Boo-hoo, Starbucks!

Poor Starbucks!

They missed their earnings call, boo-hoo. Moreover, they are blaming it on the Chinese. (You can’t make this stuff up!)

I think that Starbucks has owed its success to its pretense that people were drinking coffee when they were actually drinking 30 ounces of condensed sugar syrup. People like sugar syrup more than coffee. Nonetheless, Starbucks is trying to deliver the alleged coffee in ever more perverse ways — adding olive oil? — and failing. They could always try keeping their menu the same for a year at the same prices.

My wife goes to Starbucks for a $5 “trenta” iced tea when I can make her 30 ounces for 70¢ – with much better quality tea. The reason she goes there is the kids. They know her and love her. They tell her about their lives. They know what she orders depending on the kind of day it is. So, customer service wins the day. The difficulty is that Howard Schultz has designed the business so that there is 99% barista turnover every year. Soon, my wife has to make new Starbucks friends who are much like the old Starbucks friends but younger.

This reminds me of the novel “Never Let Me Go” by Ishiguro, where clones are raised so their organs can be transplanted into the original children. Clones come and disappear based on how many organs they have left. The Starbucks kids are giving away their youth and attention for minimum wage. It’s not such a great bargain for the kids, who gradually find out the realities of their situation over the course of their employment.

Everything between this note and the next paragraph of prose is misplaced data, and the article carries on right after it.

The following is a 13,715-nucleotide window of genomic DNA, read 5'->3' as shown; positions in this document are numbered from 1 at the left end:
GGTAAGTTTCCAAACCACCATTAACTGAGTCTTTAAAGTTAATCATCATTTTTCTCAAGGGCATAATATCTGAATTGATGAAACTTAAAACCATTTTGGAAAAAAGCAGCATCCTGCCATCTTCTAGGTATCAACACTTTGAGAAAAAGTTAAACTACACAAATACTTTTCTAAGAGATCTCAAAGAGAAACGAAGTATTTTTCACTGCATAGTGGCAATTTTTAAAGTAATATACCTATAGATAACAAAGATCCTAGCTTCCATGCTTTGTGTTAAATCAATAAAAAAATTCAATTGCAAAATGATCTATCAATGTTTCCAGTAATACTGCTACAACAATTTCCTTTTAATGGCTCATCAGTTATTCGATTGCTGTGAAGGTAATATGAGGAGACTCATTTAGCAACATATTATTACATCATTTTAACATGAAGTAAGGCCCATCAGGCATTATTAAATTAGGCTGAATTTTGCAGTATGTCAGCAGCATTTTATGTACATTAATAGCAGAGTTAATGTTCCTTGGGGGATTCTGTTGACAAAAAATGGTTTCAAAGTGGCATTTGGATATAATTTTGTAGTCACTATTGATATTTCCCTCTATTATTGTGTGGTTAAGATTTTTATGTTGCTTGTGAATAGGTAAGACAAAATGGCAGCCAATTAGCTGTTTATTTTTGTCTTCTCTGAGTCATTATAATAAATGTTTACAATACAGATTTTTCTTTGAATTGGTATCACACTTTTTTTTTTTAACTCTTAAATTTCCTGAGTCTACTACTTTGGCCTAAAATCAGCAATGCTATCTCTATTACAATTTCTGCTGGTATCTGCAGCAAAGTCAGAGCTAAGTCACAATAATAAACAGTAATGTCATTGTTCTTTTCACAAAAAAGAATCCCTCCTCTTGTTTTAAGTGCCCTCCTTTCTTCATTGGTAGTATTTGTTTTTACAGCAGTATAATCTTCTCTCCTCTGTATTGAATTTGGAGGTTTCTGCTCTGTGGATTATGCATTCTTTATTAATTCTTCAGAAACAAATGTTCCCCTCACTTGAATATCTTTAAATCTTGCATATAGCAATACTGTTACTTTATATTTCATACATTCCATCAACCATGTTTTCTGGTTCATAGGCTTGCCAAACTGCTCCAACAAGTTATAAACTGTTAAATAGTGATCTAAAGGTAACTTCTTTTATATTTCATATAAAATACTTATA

I should add that Howard Schultz is terrified of the prospect of a barista union. He and Jeff Bezos are trying to eliminate unions altogether by asking the courts to make the NLRB disappear. So, union deterrents are built into the job itself, like mandatory anti-union lectures and scheduling design that ensures that the workers are compartmentalized and can’t be visited by union representatives. (If you know a barista, and they don’t have a shift that day, ask another employee when the barista will be back. You will not get a straight answer.) My wife made a bûche de Noël last year for the Starbucks crew, and she didn’t know whether they liked it. Because of the scheduling permutations, only 2-3 baristas knew the cake existed on any given day By the end, the ganache must have tasted like modeling clay. She was thanked a week later when the rota had cycled around. I think she will make seven small cakes this year, one for each crew.

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